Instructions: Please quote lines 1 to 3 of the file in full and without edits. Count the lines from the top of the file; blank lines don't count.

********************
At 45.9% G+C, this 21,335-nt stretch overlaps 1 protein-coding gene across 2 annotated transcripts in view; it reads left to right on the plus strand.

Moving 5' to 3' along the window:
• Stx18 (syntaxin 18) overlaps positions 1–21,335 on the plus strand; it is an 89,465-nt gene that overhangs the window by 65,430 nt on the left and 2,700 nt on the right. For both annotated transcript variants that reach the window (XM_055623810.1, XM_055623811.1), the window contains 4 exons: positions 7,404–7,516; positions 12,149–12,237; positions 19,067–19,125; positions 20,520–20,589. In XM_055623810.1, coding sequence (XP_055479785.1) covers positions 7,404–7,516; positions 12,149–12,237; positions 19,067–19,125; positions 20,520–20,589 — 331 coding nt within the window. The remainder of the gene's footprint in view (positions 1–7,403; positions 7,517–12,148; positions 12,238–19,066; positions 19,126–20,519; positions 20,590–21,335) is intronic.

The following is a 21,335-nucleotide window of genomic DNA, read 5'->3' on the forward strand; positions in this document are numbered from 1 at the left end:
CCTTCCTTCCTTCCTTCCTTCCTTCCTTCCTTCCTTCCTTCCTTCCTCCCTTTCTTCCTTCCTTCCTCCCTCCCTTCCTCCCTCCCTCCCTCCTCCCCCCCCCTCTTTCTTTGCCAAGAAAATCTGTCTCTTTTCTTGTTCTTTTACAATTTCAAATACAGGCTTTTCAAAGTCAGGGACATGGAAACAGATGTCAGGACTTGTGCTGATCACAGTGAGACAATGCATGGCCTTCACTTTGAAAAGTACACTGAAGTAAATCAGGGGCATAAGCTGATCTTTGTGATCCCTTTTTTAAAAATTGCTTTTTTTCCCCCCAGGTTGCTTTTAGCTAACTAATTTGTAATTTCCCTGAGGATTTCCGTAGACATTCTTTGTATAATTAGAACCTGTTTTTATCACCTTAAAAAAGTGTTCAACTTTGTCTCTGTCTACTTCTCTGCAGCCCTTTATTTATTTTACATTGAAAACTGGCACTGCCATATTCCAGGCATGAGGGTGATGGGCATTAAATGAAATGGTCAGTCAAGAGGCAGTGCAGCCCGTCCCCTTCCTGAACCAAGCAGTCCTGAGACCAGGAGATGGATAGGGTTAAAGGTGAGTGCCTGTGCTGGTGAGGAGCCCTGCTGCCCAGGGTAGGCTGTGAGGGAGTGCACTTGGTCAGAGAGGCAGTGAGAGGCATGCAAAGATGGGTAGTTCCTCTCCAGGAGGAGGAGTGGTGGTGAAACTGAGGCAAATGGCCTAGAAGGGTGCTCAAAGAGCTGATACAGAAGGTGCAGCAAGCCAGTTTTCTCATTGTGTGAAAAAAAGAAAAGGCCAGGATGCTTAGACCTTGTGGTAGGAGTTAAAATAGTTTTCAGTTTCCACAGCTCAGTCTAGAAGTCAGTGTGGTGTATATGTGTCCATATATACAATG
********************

At 45.9% G+C, this 21,335-nt stretch overlaps 1 protein-coding gene across 2 annotated transcripts in view; it reads left to right on the plus strand.

Moving 5' to 3' along the window:
• Stx18 (syntaxin 18) overlaps positions 1–21,335 on the plus strand; it is an 89,465-nt gene that overhangs the window by 65,430 nt on the left and 2,700 nt on the right. For both annotated transcript variants that reach the window (XM_055623810.1, XM_055623811.1), the window contains 4 exons: positions 7,404–7,516; positions 12,149–12,237; positions 19,067–19,125; positions 20,520–20,589. In XM_055623810.1, coding sequence (XP_055479785.1) covers positions 7,404–7,516; positions 12,149–12,237; positions 19,067–19,125; positions 20,520–20,589 — 331 coding nt within the window. The remainder of the gene's footprint in view (positions 1–7,403; positions 7,517–12,148; positions 12,238–19,066; positions 19,126–20,519; positions 20,590–21,335) is intronic.